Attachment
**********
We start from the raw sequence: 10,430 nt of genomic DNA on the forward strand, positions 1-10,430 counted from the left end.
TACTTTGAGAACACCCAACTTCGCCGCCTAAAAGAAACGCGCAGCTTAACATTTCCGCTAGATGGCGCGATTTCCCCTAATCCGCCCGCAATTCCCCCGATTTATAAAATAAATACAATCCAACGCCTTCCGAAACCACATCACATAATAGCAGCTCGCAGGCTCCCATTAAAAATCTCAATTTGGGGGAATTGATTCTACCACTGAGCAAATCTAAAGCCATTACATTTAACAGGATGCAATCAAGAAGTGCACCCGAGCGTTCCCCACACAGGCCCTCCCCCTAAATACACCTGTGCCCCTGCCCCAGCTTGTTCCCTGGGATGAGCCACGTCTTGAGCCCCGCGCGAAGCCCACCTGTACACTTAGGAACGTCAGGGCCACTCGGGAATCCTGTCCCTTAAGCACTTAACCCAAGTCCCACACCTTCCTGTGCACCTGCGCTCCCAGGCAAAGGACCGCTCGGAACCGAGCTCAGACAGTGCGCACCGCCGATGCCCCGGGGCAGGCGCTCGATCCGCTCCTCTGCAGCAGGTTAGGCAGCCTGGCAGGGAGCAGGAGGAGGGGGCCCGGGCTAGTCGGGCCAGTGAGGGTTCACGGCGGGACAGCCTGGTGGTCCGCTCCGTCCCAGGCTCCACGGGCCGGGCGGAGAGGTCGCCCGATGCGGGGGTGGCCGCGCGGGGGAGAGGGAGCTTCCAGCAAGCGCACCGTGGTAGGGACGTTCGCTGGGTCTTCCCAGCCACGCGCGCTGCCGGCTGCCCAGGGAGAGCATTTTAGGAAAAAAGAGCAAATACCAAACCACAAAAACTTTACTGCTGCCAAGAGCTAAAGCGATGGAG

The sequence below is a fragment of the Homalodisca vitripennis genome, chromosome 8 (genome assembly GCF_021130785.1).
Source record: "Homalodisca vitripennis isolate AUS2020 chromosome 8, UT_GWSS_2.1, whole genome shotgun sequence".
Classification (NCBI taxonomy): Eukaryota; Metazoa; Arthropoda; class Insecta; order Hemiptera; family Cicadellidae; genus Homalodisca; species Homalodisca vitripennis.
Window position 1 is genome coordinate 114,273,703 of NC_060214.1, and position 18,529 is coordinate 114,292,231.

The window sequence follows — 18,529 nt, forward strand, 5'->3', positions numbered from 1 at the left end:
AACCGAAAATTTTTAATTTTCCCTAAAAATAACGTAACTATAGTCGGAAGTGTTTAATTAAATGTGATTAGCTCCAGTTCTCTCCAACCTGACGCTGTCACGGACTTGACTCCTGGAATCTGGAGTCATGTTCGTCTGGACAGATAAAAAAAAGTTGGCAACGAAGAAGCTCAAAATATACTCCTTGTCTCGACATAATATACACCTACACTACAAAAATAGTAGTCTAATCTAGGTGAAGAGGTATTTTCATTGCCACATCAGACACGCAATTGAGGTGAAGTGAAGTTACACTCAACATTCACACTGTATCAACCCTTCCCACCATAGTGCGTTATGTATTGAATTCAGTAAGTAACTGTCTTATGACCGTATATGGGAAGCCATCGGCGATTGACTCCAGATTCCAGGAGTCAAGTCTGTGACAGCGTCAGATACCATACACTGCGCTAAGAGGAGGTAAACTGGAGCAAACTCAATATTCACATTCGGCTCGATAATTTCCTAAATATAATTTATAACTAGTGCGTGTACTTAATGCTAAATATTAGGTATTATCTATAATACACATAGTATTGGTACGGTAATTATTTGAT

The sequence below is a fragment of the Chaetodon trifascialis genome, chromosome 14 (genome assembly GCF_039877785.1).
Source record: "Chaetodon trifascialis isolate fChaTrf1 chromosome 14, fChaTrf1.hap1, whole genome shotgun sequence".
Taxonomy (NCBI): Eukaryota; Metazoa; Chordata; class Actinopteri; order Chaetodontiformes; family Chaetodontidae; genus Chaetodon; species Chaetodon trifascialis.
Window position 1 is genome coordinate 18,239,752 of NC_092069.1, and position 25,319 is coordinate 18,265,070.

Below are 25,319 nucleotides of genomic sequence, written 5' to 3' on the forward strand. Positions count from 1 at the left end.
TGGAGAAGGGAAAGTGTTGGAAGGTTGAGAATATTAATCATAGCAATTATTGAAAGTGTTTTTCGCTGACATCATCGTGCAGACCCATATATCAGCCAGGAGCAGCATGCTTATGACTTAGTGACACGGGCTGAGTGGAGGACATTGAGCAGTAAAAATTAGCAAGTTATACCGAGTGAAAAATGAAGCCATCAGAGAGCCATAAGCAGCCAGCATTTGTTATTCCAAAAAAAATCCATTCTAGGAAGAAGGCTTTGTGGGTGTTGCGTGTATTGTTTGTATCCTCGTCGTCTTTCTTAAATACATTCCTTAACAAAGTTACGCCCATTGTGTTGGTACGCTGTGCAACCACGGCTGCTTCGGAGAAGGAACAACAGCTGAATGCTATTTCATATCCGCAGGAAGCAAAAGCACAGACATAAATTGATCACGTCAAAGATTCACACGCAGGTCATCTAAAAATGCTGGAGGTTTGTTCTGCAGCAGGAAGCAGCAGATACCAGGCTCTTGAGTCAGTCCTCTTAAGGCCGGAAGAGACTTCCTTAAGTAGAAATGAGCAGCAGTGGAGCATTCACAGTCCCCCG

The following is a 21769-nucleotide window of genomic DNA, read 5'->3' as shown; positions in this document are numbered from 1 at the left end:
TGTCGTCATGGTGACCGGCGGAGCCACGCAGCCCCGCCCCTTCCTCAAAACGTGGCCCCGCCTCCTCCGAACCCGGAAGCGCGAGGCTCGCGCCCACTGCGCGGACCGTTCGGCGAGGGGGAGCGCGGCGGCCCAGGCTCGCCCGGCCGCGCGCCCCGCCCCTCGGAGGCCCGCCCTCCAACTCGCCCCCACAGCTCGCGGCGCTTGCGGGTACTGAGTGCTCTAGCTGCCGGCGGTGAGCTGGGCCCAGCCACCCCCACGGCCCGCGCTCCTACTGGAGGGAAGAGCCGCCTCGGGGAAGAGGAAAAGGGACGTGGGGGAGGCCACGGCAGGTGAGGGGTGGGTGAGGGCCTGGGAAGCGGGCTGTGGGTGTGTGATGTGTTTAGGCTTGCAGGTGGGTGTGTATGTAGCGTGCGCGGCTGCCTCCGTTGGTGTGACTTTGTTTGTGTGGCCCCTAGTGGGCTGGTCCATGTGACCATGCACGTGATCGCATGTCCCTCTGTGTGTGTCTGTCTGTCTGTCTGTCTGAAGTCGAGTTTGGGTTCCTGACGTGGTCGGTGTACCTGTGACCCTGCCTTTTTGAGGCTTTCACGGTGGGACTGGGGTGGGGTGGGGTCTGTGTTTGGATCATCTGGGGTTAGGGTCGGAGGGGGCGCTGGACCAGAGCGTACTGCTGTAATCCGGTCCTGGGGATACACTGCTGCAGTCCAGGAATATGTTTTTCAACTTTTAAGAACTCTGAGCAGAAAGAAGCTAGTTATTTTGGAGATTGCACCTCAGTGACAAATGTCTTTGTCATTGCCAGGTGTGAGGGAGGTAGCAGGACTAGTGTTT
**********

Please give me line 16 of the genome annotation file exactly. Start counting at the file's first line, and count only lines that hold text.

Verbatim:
TGTCGTCATGGTGACCGGCGGAGCCACGCAGCCCCGCCCCTTCCTCAAAACGTGGCCCCGCCTCCTCCGAACCCGGAAGCGCGAGGCTCGCGCCCACTGCGCGGACCGTTCGGCGAGGGGGAGCGCGGCGGCCCAGGCTCGCCCGGCCGCGCGCCCCGCCCCTCGGAGGCCCGCCCTCCAACTCGCCCCCACAGCTCGCGGCGCTTGCGGGTACTGAGTGCTCTAGCTGCCGGCGGTGAGCTGGGCCCAGCCACCCCCACGGCCCGCGCTCCTACTGGAGGGAAGAGCCGCCTCGGGGAAGAGGAAAAGGGACGTGGGGGAGGCCACGGCAGGTGAGGGGTGGGTGAGGGCCTGGGAAGCGGGCTGTGGGTGTGTGATGTGTTTAGGCTTGCAGGTGGGTGTGTATGTAGCGTGCGCGGCTGCCTCCGTTGGTGTGACTTTGTTTGTGTGGCCCCTAGTGGGCTGGTCCATGTGACCATGCACGTGATCGCATGTCCCTCTGTGTGTGTCTGTCTGTCTGTCTGTCTGAAGTCGAGTTTGGGTTCCTGACGTGGTCGGTGTACCTGTGACCCTGCCTTTTTGAGGCTTTCACGGTGGGACTGGGGTGGGGTGGGGTCTGTGTTTGGATCATCTGGGGTTAGGGTCGGAGGGGGCGCTGGACCAGAGCGTACTGCTGTAATCCGGTCCTGGGGATACACTGCTGCAGTCCAGGAATATGTTTTTCAACTTTTAAGAACTCTGAGCAGAAAGAAGCTAGTTATTTTGGAGATTGCACCTCAGTGACAAATGTCTTTGTCATTGCCAGGTGTGAGGGAGGTAGCAGGACTAGTGTTT